Well for the first time this summer, I sitting here with a cooling fan in operation  – it’s a rather warm evening, and while perhaps not hot enough to switch on the air-conditioning unit, I’ve dragged out an old reliable fan to cool things down a bit, where I am working.

A pleasant surprise tonight to receive a couple of text messages  from an old school friend from Ballarat days – in fact, we really only knew each other at the Primary School level and were probably only ‘friends’ by association in those days [same school and church]. Australia Post is working pretty well  – I only posted late yesterday my Christmas greetings, etc to Heather, in Ballarat, and tonight, she was thanking me for them! During the course of those ‘text conversations’, I discovered she was a jazz fan, as I was – Heather wanted to know our radio station frequency, and I think she was disappointed when I told her that the signal disappears halfway to Ballarat!!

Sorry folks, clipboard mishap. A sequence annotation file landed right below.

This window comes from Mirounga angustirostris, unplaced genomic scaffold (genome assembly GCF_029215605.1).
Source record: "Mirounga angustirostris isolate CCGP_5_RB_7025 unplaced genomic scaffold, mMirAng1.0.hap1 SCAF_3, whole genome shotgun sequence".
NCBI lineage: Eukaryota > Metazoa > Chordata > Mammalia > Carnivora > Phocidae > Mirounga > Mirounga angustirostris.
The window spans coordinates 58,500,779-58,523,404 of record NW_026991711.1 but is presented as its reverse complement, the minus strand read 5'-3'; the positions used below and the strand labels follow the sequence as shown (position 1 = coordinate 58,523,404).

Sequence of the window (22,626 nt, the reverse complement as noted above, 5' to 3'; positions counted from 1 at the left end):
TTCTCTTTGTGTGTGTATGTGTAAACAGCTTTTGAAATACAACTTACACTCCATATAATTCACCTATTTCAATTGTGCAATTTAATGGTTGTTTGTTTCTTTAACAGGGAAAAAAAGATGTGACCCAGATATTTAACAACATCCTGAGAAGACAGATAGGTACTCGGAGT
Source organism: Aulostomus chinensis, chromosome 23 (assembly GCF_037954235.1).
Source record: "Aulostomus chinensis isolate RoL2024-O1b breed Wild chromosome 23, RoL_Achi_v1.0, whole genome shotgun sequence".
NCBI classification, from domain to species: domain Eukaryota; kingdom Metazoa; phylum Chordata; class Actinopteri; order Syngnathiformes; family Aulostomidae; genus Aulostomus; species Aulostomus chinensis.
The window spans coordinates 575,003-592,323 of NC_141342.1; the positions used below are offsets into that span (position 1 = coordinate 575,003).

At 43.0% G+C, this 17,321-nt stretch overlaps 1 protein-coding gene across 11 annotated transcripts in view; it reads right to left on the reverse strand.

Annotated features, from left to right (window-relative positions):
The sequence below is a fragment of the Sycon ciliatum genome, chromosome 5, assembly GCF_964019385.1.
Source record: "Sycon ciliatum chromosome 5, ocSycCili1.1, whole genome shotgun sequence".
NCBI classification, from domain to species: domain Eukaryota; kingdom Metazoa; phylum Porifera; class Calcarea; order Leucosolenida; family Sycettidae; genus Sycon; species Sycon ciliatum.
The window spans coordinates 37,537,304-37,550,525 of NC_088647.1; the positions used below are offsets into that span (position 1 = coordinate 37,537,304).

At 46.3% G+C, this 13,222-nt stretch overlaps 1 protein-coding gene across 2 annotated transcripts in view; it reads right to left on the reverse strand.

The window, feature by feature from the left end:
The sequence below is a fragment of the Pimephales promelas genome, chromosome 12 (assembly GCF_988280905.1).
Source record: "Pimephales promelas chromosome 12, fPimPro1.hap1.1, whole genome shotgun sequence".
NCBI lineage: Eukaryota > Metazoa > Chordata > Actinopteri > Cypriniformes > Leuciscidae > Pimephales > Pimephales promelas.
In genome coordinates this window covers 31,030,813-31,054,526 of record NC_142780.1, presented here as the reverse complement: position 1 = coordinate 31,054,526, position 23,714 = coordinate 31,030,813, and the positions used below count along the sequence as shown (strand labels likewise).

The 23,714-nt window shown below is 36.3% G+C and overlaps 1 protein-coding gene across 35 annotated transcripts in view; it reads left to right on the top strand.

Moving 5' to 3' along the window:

Meanwhile, I was listening to a ‘concert’ of my own tonight, without leaving the house  – direct broadcast  from the Concert Hall of the Sydney Opera House by the Sydney Symphony Orchestra [from which orchestra, I received in the mail yesterday, a copy of their 2012 concert program – not that I was likely to get to any of them!!]. Anyway, some great classical music on tonight’s program – Tchaikovsky’s ‘The Boyevoda, Symphonic Ballad’; Prokofiev’s ‘Sinfonie Concentante’; and  Beethoven’s ‘Symphony No 3 [Eroica]  –  all of which, I have featured at different times in my own program!  Heather had asked me if I was listening to the ABC TV jazz program, which she was doing, but I had to admit that Beethoven was taking priority for a while tonight!